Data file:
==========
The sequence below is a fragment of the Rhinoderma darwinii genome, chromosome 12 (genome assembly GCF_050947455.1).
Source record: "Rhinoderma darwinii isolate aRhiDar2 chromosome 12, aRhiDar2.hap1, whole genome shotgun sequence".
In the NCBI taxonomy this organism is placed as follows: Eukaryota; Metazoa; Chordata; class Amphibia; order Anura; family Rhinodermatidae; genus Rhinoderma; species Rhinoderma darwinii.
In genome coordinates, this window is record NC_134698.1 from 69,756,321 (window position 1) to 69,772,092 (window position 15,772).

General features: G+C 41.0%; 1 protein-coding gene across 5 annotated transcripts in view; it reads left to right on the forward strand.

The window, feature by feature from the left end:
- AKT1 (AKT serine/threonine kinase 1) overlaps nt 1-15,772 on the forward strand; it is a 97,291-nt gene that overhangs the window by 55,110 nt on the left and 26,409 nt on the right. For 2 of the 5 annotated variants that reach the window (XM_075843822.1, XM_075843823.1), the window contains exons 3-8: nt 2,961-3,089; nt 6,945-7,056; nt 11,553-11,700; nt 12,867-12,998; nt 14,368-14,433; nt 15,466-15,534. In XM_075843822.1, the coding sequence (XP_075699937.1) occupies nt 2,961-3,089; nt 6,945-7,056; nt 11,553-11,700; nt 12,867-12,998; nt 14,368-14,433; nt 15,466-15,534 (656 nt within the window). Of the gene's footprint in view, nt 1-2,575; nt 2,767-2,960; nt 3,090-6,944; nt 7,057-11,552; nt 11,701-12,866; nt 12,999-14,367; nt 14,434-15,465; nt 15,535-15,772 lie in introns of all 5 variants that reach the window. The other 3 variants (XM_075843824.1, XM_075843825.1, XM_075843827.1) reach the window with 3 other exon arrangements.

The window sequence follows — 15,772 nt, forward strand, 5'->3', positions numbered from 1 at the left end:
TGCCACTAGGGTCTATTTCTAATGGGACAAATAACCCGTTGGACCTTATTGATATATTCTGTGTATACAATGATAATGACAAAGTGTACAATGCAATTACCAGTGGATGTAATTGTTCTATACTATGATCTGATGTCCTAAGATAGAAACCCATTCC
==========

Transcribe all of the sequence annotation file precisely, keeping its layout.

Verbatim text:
The sequence below is a fragment of the Rhinoderma darwinii genome, chromosome 12 (genome assembly GCF_050947455.1).
Source record: "Rhinoderma darwinii isolate aRhiDar2 chromosome 12, aRhiDar2.hap1, whole genome shotgun sequence".
In the NCBI taxonomy this organism is placed as follows: Eukaryota; Metazoa; Chordata; class Amphibia; order Anura; family Rhinodermatidae; genus Rhinoderma; species Rhinoderma darwinii.
In genome coordinates, this window is record NC_134698.1 from 69,756,321 (window position 1) to 69,772,092 (window position 15,772).

General features: G+C 41.0%; 1 protein-coding gene across 5 annotated transcripts in view; it reads left to right on the forward strand.

The window, feature by feature from the left end:
- AKT1 (AKT serine/threonine kinase 1) overlaps nt 1-15,772 on the forward strand; it is a 97,291-nt gene that overhangs the window by 55,110 nt on the left and 26,409 nt on the right. For 2 of the 5 annotated variants that reach the window (XM_075843822.1, XM_075843823.1), the window contains exons 3-8: nt 2,961-3,089; nt 6,945-7,056; nt 11,553-11,700; nt 12,867-12,998; nt 14,368-14,433; nt 15,466-15,534. In XM_075843822.1, the coding sequence (XP_075699937.1) occupies nt 2,961-3,089; nt 6,945-7,056; nt 11,553-11,700; nt 12,867-12,998; nt 14,368-14,433; nt 15,466-15,534 (656 nt within the window). Of the gene's footprint in view, nt 1-2,575; nt 2,767-2,960; nt 3,090-6,944; nt 7,057-11,552; nt 11,701-12,866; nt 12,999-14,367; nt 14,434-15,465; nt 15,535-15,772 lie in introns of all 5 variants that reach the window. The other 3 variants (XM_075843824.1, XM_075843825.1, XM_075843827.1) reach the window with 3 other exon arrangements.

The window sequence follows — 15,772 nt, forward strand, 5'->3', positions numbered from 1 at the left end:
TGCCACTAGGGTCTATTTCTAATGGGACAAATAACCCGTTGGACCTTATTGATATATTCTGTGTATACAATGATAATGACAAAGTGTACAATGCAATTACCAGTGGATGTAATTGTTCTATACTATGATCTGATGTCCTAAGATAGAAACCCATTCC